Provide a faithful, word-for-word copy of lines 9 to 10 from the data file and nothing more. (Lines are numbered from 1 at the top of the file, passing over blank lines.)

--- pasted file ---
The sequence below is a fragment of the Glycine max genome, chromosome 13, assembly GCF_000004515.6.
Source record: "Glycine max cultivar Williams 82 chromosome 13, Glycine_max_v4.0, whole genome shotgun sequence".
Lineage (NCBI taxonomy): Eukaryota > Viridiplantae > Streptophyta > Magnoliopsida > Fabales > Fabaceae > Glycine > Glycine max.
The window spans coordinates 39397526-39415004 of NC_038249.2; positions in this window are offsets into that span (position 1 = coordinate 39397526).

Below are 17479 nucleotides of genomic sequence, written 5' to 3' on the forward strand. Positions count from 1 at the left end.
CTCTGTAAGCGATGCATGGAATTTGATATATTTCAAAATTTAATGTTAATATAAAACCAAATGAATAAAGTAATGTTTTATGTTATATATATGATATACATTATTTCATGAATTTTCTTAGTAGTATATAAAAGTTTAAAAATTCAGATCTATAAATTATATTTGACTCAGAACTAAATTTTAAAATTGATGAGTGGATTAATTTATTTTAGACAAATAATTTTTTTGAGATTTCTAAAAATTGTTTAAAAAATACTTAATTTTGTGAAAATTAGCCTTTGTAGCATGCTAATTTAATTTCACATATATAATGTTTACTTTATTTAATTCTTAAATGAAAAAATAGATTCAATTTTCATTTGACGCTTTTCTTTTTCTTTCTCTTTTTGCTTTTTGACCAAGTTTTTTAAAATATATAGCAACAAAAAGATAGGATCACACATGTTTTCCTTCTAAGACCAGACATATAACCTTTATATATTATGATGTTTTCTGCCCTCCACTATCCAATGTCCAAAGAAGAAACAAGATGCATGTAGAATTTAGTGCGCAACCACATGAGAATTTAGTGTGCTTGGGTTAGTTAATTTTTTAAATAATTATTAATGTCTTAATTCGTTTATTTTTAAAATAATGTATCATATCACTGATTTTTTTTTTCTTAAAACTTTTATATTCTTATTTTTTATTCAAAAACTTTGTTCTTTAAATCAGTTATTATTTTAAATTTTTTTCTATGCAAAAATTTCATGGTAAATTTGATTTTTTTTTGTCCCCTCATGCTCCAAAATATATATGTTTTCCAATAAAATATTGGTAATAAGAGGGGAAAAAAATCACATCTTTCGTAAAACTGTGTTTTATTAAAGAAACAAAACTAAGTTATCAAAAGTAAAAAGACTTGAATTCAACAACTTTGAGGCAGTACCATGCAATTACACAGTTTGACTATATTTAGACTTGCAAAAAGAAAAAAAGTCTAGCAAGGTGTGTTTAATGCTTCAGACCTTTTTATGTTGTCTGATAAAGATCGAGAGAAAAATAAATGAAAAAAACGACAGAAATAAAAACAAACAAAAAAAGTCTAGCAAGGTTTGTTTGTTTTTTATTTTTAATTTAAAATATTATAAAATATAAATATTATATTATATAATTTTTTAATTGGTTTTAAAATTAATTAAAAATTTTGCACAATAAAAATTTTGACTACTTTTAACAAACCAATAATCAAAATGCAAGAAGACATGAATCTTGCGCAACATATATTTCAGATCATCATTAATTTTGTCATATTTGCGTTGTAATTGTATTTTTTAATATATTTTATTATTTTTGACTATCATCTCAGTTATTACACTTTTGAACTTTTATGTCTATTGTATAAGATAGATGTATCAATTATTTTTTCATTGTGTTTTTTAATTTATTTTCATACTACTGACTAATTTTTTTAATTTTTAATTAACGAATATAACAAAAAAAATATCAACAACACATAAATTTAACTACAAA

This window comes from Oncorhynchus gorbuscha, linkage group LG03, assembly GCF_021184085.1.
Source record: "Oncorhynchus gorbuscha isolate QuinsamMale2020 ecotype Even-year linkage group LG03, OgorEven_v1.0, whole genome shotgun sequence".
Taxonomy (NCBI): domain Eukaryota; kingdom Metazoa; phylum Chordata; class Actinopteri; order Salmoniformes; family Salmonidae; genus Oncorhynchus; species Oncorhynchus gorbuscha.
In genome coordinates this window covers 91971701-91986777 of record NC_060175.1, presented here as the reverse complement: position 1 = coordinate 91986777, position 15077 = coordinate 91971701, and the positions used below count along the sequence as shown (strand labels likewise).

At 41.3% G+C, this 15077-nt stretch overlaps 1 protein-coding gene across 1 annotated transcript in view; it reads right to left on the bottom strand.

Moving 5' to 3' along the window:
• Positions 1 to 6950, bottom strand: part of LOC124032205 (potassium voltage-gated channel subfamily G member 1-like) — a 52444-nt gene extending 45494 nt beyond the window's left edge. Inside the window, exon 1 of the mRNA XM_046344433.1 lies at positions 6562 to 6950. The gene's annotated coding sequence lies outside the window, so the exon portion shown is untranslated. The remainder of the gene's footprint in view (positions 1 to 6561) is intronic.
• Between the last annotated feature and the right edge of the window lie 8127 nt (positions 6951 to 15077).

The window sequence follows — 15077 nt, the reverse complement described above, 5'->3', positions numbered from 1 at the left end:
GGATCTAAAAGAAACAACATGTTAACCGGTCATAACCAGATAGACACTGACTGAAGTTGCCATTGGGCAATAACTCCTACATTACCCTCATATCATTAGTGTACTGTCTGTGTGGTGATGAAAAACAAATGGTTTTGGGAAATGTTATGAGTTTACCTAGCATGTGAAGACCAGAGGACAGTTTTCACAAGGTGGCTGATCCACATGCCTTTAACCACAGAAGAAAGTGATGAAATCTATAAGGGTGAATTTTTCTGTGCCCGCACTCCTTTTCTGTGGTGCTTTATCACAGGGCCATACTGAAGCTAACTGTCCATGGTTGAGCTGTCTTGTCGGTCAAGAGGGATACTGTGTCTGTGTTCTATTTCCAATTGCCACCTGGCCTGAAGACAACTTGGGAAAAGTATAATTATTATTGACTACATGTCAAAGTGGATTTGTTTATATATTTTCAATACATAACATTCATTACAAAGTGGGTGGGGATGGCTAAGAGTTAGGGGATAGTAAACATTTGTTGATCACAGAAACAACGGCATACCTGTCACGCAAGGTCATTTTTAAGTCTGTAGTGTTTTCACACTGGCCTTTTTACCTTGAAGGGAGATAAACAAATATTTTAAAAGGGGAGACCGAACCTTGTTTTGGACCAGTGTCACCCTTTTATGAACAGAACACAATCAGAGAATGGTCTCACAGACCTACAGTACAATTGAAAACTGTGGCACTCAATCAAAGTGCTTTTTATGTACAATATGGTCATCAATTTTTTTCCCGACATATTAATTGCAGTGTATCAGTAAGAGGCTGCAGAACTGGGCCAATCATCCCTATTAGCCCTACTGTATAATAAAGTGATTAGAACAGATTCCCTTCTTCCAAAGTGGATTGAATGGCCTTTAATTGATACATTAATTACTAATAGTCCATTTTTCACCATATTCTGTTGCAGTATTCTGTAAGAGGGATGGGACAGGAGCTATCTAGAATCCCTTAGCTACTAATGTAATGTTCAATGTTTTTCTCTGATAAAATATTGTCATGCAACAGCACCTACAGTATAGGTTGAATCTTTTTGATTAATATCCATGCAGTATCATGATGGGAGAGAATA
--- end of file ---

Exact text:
Taxonomy (NCBI): domain Eukaryota; kingdom Metazoa; phylum Chordata; class Actinopteri; order Salmoniformes; family Salmonidae; genus Oncorhynchus; species Oncorhynchus gorbuscha.
In genome coordinates this window covers 91971701-91986777 of record NC_060175.1, presented here as the reverse complement: position 1 = coordinate 91986777, position 15077 = coordinate 91971701, and the positions used below count along the sequence as shown (strand labels likewise).